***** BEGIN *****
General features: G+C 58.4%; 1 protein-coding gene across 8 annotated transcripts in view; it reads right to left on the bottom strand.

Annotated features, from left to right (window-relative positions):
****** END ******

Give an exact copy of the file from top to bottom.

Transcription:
General features: G+C 58.4%; 1 protein-coding gene across 8 annotated transcripts in view; it reads right to left on the bottom strand.

Annotated features, from left to right (window-relative positions):